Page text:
You Are What You Read

Reviews of books as I read them. This is basically a (web)log of books I've read.

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Location: Lawrenceville, Georgia, United States

I am a DBA/database analyst by day, full time father on evenings and weekends.

Sunday, January 17, 2010

Life of Pi

Yann Martels' novel Life of Pi starts in India where the narrator grows up working at his family's zoo. Pi learns about animals but he also finds an interest in God. He becomes a Christian, a Muslim, and a Hindu, to the consternation of his family and the frustration of the local religious leaders. Pi insists on the unity of God amid the many forms of worship, which sets him up as a sort of central unifying figure of faith.

The family closes the zoo and sends the animals away. They take a ship with some of the animals to Canada but disaster strikes when the ship sinks. Pi finds himself on a lifeboat with a hyena, an orangutan, and a zebra with a broken leg. The hyena is bloodthirsty and eats the zebra then kills the orangutan. Now Pi discovers that underneath the tarp at the other end of is a large tiger named Richard Parker. Richard Parker emerges from the tarp and kills the hyena. For the rest of the time Pi and Richard Parker survive in a wary coexistence. Pi uses his knowledge of animal behavior to keep the tiger alive but tame. He knows that if the tiger gets too hungry he will lose his conditioning and eat Pi, though Pi provides the tiger with food and water by fishing and using water distillers.

The story on the lifeboat can be read on at least two or three levels. On the literal level are the real-life events of his survival described by Pi at the end. These are horrifying but realistic. On the metaphoric level is Pi's story of his and the tiger's uneasy existence on the lifeboat for months. I interpreted the tiger to be the dark side of Pi that reveals itself when he is threatened and helps him through a difficult time. It is the aggression or violence inside him. He must then tame it to survive, lest it overcome him. (This is reminiscent of Captain Kirk's two personalities in the episode where he becomes split in two.) One other possibility to interpret the story is the the tiger is the faith that he uses to help him survive the long ordeal at sea. This interpretation is more in line with the opening of the book and comments at the end, however the tiger's actions and Pi's relationship to it seem much more ambivalent, even negative, than his descriptions of faith. As such the themes seem a little out of sync.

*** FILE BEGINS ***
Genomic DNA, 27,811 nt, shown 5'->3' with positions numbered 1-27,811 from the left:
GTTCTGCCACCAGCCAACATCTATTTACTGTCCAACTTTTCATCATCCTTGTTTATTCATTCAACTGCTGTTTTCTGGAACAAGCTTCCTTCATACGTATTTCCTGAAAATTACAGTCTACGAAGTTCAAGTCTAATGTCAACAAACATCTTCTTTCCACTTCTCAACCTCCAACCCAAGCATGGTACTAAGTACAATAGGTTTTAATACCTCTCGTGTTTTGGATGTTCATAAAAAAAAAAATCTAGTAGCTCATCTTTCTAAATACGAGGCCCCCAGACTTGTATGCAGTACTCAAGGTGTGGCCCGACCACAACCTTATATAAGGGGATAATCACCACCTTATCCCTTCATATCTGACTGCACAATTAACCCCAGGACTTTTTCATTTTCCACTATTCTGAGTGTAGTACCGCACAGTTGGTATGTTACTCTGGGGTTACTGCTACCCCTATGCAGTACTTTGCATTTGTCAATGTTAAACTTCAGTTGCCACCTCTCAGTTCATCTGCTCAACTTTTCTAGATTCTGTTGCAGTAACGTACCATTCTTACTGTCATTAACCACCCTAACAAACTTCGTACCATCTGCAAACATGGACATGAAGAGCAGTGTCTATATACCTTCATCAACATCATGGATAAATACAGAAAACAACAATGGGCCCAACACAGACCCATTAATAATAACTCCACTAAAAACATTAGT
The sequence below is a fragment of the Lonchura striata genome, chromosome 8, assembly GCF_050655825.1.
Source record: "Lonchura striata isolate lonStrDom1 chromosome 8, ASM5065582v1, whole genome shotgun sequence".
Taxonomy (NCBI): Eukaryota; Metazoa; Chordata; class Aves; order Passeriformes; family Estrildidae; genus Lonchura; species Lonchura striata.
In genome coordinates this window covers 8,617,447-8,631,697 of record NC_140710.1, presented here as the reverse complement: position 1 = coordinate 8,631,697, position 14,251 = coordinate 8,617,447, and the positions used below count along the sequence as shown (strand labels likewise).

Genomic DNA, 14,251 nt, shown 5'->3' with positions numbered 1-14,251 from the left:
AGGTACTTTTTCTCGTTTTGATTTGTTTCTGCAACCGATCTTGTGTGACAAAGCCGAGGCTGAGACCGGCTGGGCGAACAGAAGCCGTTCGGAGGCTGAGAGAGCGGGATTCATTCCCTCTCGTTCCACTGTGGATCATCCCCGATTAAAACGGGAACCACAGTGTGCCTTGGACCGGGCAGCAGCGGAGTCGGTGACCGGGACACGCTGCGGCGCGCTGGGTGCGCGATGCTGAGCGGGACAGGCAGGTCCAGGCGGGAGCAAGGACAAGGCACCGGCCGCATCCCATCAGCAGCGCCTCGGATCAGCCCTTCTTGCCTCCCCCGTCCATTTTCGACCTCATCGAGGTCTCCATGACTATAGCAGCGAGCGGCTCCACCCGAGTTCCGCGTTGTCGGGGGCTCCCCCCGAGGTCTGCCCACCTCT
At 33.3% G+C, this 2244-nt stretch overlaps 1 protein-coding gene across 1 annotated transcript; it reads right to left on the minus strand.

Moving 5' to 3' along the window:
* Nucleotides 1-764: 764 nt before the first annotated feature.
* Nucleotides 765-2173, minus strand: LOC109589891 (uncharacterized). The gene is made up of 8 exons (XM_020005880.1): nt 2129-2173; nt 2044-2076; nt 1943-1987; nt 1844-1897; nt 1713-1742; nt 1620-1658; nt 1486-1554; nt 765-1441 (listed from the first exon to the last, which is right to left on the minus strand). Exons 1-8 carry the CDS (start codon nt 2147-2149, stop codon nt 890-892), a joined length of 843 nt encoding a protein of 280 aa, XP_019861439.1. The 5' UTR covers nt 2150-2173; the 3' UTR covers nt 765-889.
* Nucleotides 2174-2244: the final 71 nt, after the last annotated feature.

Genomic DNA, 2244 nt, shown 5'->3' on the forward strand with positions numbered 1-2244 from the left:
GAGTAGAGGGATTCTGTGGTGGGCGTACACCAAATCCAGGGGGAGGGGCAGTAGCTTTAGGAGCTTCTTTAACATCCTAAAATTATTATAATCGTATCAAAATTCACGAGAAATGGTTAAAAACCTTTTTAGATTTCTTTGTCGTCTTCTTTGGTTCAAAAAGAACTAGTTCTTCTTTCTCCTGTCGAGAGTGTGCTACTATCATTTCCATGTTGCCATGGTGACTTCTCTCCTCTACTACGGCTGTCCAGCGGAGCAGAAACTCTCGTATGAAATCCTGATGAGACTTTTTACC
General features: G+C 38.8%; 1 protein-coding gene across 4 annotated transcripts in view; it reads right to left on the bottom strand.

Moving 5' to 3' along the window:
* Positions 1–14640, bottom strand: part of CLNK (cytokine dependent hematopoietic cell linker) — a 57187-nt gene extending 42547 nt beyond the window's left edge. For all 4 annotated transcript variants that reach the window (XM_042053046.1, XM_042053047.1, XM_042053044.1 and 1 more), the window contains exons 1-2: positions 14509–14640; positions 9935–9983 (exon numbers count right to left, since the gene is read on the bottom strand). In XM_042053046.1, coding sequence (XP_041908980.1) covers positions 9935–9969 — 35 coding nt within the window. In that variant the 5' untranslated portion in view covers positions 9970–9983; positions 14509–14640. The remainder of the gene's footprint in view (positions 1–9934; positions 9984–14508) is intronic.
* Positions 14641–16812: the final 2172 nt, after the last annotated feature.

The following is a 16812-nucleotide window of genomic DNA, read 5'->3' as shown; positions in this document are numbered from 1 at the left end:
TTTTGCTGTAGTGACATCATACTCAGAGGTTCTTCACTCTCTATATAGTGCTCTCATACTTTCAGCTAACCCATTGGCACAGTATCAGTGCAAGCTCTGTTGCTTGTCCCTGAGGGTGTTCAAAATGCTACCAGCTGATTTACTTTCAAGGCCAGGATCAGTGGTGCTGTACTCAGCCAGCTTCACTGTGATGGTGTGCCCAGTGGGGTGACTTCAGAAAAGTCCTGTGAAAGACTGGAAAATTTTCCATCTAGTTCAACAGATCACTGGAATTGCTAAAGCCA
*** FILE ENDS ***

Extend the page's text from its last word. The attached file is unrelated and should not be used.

Before Pi and Richard Parker make it to land they encounter a strange island of floating algae with lush trees growing providing fruit and thousands of tame meerkats. Pi determines to leave when he discovers that inside part of the trees are teeth, and the floor of the island becomes acidic at night. He calls the island carnivorous and decides that despite its seeming pleasantness he cannot stay another night. This part is an enjoyable and fantastic, though it seems to lack any metaphoric content with the rest of the story.

I enjoyed the fantastic elements of the novel even before the end where Pi gives the more literal version of the story. The description of events on the lifeboat is harrowing and suspenseful. Pi is resourceful; he figures how to keep himself and Richard Parker alive with the meager supplies on the boat. I felt that the central part of the narrative worked well with the framing, though not perfectly. The story tries to be about faith and God, but though Richard Parker stays with Pi until the end of his story and then leaves, I'm not sure that his actions and Pi's relationship with him is one of faith. The book was enjoyable on all levels. It definitely made me think. B+


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